There are certainly many different ways to achieve the physical and mental results that we look for in life. If we are searching for examples of physical perfection, can we really choose between the Olympic athlete, or the healthy living yoga teacher?
If we look at wise people who deserve our respect, is the Nobel prize-winning physicist wiser than the pure intentioned community leader who has been helper and guide to families and individuals in times of hardship?
Finding that balance between results, and happiness
We measure results, but what we really want is to be happy. Happiness can’t be measured.
There are many different paths towards happiness, which is the answer that most people are really looking for when they think about what they really want in life. Being the strongest, fittest, smartest, richest or most famous has its attraction.
But would you swap these things if you knew that a different path would make you more happy?
What I am trying to get at, is that in life, there are the tangible achievements, and the intangible ones. It is the tangible achievements that we chase, but it is the intangible ones that we really want.
So, how do we measure something that cannot be measured?
That is a tough question…
But there are tactics that can be adopted and followed to increase the incidence of happiness in out lives.
Here is one that I have recently figured out:
Try to avoid actions that involve a recovery period
This might seem obvious in some situations, or in some cases it might seem completely wrong. I think that this is irrefutable and right on different levels and in different ways.
It is correct in relation to physical activities and actions, as well as mental ones.
The best way of explaining my hypothesis is to give different examples:
No pain no gain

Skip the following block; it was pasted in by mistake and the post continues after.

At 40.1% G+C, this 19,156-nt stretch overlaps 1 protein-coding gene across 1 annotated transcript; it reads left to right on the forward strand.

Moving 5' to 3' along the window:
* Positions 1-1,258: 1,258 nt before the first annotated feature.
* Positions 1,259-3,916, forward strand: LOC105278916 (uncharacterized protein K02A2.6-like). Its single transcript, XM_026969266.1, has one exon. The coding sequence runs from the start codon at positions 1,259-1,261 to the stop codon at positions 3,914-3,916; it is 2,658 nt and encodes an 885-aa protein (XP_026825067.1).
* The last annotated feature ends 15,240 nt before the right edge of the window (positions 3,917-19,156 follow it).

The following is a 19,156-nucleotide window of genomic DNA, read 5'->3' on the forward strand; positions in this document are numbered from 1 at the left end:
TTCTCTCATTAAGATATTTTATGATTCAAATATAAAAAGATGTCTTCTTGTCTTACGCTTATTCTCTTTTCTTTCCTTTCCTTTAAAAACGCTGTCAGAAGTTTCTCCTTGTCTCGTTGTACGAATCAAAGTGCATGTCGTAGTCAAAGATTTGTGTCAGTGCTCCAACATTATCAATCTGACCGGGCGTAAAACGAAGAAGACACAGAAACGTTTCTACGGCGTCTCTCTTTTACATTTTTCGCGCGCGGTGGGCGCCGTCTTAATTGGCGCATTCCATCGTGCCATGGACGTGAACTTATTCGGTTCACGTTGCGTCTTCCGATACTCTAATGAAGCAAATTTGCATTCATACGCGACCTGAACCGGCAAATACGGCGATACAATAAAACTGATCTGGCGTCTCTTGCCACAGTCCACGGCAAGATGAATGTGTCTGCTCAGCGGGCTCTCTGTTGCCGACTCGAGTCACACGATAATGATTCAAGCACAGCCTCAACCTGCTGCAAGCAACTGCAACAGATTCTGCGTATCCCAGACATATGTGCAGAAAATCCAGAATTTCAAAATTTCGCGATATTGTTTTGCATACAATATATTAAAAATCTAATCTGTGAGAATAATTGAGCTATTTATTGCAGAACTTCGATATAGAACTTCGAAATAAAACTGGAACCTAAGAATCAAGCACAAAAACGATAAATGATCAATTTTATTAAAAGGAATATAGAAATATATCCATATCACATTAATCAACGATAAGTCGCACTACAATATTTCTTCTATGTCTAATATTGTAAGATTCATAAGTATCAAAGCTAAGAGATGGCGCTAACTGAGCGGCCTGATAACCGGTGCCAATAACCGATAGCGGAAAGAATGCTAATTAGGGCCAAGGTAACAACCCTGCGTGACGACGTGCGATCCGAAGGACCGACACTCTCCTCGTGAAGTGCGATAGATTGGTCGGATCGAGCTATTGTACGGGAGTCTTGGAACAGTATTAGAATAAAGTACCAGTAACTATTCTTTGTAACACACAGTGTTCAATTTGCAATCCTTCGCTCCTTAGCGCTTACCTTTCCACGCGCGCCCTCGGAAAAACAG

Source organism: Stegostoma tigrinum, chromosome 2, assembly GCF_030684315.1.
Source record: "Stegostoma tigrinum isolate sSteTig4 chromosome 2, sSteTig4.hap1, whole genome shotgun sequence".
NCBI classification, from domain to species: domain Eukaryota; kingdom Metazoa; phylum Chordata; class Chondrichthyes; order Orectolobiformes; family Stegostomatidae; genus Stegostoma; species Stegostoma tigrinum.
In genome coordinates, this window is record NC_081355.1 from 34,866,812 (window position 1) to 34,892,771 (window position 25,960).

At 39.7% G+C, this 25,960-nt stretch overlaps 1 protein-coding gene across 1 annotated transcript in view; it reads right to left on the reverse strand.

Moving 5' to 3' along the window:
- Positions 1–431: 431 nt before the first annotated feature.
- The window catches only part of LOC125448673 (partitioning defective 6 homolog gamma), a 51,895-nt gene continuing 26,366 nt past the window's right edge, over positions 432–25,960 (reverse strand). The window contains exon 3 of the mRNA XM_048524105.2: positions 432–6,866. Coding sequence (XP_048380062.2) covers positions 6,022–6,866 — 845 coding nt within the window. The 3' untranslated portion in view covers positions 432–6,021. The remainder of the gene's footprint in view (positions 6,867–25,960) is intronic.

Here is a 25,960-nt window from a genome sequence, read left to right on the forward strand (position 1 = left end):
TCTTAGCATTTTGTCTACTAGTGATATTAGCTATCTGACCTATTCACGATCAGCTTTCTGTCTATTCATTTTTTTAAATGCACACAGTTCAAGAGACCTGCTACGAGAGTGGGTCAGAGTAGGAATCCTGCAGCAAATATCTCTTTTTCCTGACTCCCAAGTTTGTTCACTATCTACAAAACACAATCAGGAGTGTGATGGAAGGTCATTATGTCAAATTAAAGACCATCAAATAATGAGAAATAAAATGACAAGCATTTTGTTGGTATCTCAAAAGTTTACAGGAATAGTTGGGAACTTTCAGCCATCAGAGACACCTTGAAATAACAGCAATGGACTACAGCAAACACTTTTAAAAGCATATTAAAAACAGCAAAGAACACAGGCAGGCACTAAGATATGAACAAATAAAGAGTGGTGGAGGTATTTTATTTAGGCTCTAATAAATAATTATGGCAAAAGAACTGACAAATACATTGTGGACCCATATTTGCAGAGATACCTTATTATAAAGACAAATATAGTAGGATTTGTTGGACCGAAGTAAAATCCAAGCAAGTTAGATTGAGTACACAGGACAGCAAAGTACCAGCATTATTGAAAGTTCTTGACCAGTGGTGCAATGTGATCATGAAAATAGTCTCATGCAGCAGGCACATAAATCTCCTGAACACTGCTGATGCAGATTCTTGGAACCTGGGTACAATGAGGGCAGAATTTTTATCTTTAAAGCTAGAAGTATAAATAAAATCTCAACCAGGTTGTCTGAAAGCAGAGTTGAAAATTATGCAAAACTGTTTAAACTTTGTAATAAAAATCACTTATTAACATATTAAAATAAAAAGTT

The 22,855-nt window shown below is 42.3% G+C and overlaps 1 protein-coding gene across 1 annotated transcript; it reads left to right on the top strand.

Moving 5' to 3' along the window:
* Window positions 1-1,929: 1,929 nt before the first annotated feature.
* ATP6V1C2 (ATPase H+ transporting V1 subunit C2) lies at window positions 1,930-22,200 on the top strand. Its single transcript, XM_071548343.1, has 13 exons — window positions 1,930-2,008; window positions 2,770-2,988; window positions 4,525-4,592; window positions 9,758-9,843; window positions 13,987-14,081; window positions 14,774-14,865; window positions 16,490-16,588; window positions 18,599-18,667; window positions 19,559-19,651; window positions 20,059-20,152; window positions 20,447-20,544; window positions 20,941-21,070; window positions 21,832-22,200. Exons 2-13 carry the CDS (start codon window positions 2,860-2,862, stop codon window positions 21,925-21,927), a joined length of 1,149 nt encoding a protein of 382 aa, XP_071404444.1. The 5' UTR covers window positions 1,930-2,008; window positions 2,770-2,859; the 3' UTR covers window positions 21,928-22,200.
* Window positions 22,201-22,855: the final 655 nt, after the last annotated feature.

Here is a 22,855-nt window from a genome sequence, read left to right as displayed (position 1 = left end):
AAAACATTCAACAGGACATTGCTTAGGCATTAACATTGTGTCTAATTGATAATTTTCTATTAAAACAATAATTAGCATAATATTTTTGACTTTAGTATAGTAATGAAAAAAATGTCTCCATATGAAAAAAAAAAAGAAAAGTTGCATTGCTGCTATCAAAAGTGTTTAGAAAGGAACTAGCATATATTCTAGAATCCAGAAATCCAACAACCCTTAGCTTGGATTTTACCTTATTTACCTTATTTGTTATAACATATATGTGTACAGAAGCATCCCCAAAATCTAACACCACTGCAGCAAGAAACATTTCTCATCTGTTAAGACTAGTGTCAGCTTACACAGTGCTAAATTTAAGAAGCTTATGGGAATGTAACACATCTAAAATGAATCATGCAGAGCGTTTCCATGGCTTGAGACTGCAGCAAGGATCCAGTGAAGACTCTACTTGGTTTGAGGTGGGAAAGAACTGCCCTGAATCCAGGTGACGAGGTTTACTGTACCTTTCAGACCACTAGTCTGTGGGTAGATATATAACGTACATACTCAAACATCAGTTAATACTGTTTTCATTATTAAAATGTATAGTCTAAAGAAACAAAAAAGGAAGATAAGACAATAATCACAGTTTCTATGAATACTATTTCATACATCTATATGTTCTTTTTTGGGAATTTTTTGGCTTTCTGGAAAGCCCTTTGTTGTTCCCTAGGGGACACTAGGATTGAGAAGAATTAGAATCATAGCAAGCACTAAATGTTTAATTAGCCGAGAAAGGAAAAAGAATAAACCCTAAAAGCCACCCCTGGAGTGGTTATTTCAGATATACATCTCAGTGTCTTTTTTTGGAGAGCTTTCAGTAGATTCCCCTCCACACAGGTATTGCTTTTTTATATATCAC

We have learned to push ourselves hard in the gym or in any sports activity. The premise is that you keep pushing your boundaries of fitness… Then your performance keeps increasing.
We are now starting to understand the damage that can be done by over training, stress hormones, inflammation and so on.
I remember periods of being in permanent pain as a direct result of weight training where I would move around punishing different body parts day by day. Many runners or sports people suffer from over training, osteoporosis and recurrent injuries as a result of the “no pain no gain” philosophy.
Some great work is being done in discovering a “minimum effective dose” in order to stimulate the body to release growth hormones needed for muscle growth and repair.
There is now plenty of evidence to suggest that similar results can be seen in the gym with far fewer hours put in. There is a growing awareness that perhaps it is better to leave the gym feeling energized and refreshed, rather than worn out and nauseous.
Under this title we can include junk food, alcohol, drugs, and excess time watching TV or playing computer games. The logic of not filling our bodies with a mother lode of poison is self-explanatory.
Bingeing on worthless activities also creates issues that need to be recovered from. For example excess time playing computer games and video games will cause eye strain, mental exhaustion and bad sleep. Have you ever gone to bed, closed your eyes and seen replays of different levels of your computer games?
Then later you might dream about it as well. Sleep should be a time or replenishment and relaxation.
Your sub conscious mind should not be killing zombies.
Have you ever bought a series box set and watched 5 episodes back to back? I have. Afterwards I feel like I have wasted a day. Inertia is setting in.
Each day we are either moving towards fulfilling goals, drifting away from them, or stalled.
Each state involves conscious decisions and effort.